2007 Umaru Yar'Adua won the elections, which were condemned as severely flawed
2009 Boko Haram, the Islamist terrorist group, led a violent uprising in which their leader was killed
2010 Yar'Adua died and Goodluck Jonathan became the head of state
2015 Muhammadu Buhari won the elections, which were said to be fair by the observers 

tiistai 10. toukokuuta 2016

Namibia, Cool Facts #113

<= 112. Malawi                                                                                                               114. Nigeria =>

1. Namibian Flag 

The Namibian flag got its colors from SWAPO's flag, which was the liberation movement in Namibia. The SWAPO flag stripes were rotated into oblique position and white stripes and the sun were added. 

The meaning of the flag elements: 

Sun = represents the energy of life, which shines bright to the population freed from repression 
Sun rays = the 12 sun rays represent the 12 ethnic groups in Namibia
Blue = represents the sky and the Atlantic Ocean characterizing the importance of water and rainfall
Red = refers to the population and to its heroism 
Green = represents the plant kingdom
White = color of peace and unity 

SWAPO flag

2. German South-West Africa  

In 1884 Namibia became a German colony under Otto von Bismarck's leadership. The German rule lasted until 1915 when South Africa occupied the colony after defeating the German forces during the World War I.

In 1904 the Herero people rose against the German occupiers, which started a conflict lasting until 1907. Other tribes joined the uprising like the Nama people.

During the conflict half of the Nama people were killed and about 80% of the Herero people. Some historians have speculated that the genocide in Namibia was a model used by the Nazis in the Holocaust.

The survivors, who were released from detention were subjected to deportation, forced labour, racial segregation and discrimination. The event was called the the "first genocide of the twentieth century" and the German government apologized for the genocide in 2004.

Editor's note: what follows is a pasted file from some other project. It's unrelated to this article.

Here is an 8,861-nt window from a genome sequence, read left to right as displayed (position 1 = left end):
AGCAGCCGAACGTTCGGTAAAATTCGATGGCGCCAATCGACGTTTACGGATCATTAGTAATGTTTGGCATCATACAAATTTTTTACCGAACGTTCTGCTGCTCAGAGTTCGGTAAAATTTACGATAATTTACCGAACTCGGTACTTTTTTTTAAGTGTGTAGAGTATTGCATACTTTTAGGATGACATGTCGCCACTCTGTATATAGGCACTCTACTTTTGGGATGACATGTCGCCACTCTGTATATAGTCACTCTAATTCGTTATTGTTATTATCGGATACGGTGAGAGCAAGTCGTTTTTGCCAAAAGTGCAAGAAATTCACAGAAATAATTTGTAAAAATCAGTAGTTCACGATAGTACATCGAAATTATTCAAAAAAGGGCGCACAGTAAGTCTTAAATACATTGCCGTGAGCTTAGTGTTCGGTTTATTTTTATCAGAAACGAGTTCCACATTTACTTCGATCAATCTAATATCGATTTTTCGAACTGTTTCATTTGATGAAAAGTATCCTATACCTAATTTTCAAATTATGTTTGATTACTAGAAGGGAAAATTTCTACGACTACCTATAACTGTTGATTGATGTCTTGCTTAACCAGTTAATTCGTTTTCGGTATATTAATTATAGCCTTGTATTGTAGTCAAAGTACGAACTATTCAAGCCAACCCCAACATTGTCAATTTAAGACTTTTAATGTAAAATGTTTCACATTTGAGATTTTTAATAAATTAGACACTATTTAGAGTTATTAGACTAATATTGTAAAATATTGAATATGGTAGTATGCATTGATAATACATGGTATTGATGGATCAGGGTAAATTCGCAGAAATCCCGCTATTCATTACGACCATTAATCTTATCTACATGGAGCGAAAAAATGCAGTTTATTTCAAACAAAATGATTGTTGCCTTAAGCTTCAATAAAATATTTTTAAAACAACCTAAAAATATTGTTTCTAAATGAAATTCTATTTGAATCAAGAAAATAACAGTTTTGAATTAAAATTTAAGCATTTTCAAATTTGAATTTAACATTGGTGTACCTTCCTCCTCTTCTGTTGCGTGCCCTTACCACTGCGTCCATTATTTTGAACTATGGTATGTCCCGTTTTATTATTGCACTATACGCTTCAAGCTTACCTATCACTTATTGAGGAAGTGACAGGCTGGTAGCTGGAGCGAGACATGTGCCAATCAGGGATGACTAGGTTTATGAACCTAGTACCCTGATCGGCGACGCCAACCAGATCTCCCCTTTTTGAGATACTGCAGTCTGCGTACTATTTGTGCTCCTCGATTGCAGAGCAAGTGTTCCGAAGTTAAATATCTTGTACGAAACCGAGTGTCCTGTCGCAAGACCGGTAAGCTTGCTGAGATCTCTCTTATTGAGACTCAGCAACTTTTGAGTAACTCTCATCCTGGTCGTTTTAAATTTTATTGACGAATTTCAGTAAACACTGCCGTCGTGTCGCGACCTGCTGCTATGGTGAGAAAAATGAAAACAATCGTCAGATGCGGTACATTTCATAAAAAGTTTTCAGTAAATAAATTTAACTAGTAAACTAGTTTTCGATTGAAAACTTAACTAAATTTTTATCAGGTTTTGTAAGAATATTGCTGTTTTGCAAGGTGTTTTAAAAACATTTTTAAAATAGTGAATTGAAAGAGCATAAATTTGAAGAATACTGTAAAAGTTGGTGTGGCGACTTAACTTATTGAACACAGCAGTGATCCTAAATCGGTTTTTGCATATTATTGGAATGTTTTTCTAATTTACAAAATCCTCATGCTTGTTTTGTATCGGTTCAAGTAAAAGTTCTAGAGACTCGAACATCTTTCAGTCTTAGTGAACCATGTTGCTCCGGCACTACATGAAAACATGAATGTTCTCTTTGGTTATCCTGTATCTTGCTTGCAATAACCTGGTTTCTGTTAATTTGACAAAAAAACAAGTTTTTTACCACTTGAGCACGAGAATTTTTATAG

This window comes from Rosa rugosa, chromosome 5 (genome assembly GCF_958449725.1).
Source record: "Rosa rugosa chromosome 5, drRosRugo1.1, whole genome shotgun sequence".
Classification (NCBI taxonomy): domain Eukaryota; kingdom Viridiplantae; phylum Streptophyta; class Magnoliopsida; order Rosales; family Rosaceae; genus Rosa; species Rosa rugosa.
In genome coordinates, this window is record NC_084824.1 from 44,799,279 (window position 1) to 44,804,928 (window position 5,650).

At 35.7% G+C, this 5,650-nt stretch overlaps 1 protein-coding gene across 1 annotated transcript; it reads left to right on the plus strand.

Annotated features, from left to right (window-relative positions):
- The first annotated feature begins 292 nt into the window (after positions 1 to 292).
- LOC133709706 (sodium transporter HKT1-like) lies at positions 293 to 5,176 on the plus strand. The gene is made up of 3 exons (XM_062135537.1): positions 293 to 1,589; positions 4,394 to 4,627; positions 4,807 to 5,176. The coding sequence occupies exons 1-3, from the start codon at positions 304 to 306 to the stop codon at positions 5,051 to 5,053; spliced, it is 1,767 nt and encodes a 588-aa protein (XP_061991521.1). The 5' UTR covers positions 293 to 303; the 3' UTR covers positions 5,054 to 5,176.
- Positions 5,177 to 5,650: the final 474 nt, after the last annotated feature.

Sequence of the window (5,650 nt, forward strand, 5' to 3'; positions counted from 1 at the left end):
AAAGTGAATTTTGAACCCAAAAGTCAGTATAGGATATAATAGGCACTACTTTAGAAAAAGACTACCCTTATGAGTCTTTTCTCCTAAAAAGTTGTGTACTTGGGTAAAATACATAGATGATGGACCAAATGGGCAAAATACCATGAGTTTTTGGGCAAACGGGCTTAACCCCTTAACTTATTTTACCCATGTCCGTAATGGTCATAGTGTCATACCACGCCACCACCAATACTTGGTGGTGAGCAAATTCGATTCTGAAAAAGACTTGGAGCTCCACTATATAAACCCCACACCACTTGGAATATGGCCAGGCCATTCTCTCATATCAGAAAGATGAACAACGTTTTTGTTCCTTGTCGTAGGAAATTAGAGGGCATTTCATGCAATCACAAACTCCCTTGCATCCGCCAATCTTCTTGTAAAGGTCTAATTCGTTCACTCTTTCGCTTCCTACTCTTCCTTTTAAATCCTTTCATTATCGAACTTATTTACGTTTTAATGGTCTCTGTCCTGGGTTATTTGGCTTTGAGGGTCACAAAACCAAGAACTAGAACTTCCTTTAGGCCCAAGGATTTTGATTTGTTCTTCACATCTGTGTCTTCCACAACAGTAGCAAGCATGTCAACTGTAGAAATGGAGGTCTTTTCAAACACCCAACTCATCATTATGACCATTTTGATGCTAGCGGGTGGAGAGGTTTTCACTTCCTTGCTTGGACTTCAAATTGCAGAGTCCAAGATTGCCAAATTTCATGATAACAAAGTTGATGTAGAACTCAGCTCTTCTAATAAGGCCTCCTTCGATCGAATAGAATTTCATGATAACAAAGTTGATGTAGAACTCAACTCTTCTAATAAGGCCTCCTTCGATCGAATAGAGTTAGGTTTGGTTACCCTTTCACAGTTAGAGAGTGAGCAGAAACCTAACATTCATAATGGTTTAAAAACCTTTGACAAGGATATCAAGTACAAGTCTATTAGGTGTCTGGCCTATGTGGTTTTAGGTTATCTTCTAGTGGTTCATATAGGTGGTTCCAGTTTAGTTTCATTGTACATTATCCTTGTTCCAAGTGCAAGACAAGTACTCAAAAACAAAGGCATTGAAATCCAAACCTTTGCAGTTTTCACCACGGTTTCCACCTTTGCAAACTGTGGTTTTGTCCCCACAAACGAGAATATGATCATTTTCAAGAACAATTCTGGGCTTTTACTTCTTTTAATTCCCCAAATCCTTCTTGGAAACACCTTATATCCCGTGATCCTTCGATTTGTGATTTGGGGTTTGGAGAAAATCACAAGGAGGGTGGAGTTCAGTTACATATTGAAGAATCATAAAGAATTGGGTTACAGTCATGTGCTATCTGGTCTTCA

Herero prisoners
Herero people who escaped the genocide

3. South-West Africa 

South Africa ruled Namibia as South-West Africa between 1915-1990. South Africa established their apartheid policies in 1948, which affected Namibia also. Native territories were turned into "Bantustans" or "homelands" where non-white people were placed.

After the World War I League of Nations gave South-West Africa to the UK under the administration of South Africa. Namibia was a de facto fifth province of South Africa and it refused to surrender its mandate, when the United Nations demanded it in 1946.

The liberation movement SWAPO started its armed resistance in 1960. In 1966 UN cancelled South Africa's right to administer Namibia and in 1971 the International Court of Justice stated that the South African rule in Namibia was illegal. Despite all this South Africa continued ruling Namibia.

SWAPO had bases in Angola and South Africa occupied a big part of southern Angola supporting simultaneously the UNITA guerrillas during the Angolan civil war. Finally in 1988 South Africa, Angola and Cuba with the USSR and USA as observers made an agreement, which led to the withdrawal of the South African troops from Namibia.

Between 1989-1990 UN peace keeping force UNTAG, led by Finnish Martti Ahtisaari, was deployed to monitor the peace process and elections. Namibia gained independence finally in 1990 and changed its name from South-West Africa to Namibia.